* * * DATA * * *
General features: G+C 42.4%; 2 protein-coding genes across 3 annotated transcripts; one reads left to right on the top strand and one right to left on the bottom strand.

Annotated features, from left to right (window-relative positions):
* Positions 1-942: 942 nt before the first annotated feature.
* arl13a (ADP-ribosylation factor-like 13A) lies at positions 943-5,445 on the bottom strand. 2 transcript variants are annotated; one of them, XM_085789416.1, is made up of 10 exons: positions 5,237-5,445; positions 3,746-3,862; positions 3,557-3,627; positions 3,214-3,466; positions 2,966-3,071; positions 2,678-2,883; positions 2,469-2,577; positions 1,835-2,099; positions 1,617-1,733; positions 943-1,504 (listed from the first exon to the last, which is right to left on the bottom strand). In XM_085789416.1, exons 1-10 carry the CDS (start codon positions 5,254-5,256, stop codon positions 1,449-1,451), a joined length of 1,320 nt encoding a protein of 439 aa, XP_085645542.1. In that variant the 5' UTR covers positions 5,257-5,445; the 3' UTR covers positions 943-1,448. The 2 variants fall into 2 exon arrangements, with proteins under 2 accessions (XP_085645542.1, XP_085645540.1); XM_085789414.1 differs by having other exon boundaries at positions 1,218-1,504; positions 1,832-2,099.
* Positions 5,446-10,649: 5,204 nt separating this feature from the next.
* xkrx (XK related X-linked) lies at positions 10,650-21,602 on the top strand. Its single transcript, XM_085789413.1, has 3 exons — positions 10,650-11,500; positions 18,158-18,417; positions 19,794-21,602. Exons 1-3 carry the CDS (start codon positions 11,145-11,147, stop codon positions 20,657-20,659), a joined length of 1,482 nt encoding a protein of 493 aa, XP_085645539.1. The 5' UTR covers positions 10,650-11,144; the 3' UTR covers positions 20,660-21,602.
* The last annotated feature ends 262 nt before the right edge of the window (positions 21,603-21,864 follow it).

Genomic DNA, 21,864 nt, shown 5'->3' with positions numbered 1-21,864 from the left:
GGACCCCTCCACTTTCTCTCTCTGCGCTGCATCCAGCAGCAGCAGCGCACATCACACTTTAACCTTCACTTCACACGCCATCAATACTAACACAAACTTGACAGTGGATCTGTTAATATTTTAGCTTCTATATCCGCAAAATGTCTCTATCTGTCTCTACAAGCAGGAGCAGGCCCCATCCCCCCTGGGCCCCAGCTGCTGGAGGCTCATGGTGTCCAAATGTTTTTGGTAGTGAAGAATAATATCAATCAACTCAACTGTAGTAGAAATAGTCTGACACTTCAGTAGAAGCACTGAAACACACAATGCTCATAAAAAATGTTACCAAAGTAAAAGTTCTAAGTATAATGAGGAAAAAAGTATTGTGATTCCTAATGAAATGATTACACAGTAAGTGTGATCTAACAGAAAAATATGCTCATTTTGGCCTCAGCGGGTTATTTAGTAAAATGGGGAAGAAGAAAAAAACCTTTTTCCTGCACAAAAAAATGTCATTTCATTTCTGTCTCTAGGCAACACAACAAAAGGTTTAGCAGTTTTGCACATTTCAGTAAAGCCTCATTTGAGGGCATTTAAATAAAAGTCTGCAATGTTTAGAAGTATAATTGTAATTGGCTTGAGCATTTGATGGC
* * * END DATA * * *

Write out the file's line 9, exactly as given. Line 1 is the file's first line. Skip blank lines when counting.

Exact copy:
GGACCCCTCCACTTTCTCTCTCTGCGCTGCATCCAGCAGCAGCAGCGCACATCACACTTTAACCTTCACTTCACACGCCATCAATACTAACACAAACTTGACAGTGGATCTGTTAATATTTTAGCTTCTATATCCGCAAAATGTCTCTATCTGTCTCTACAAGCAGGAGCAGGCCCCATCCCCCCTGGGCCCCAGCTGCTGGAGGCTCATGGTGTCCAAATGTTTTTGGTAGTGAAGAATAATATCAATCAACTCAACTGTAGTAGAAATAGTCTGACACTTCAGTAGAAGCACTGAAACACACAATGCTCATAAAAAATGTTACCAAAGTAAAAGTTCTAAGTATAATGAGGAAAAAAGTATTGTGATTCCTAATGAAATGATTACACAGTAAGTGTGATCTAACAGAAAAATATGCTCATTTTGGCCTCAGCGGGTTATTTAGTAAAATGGGGAAGAAGAAAAAAACCTTTTTCCTGCACAAAAAAATGTCATTTCATTTCTGTCTCTAGGCAACACAACAAAAGGTTTAGCAGTTTTGCACATTTCAGTAAAGCCTCATTTGAGGGCATTTAAATAAAAGTCTGCAATGTTTAGAAGTATAATTGTAATTGGCTTGAGCATTTGATGGC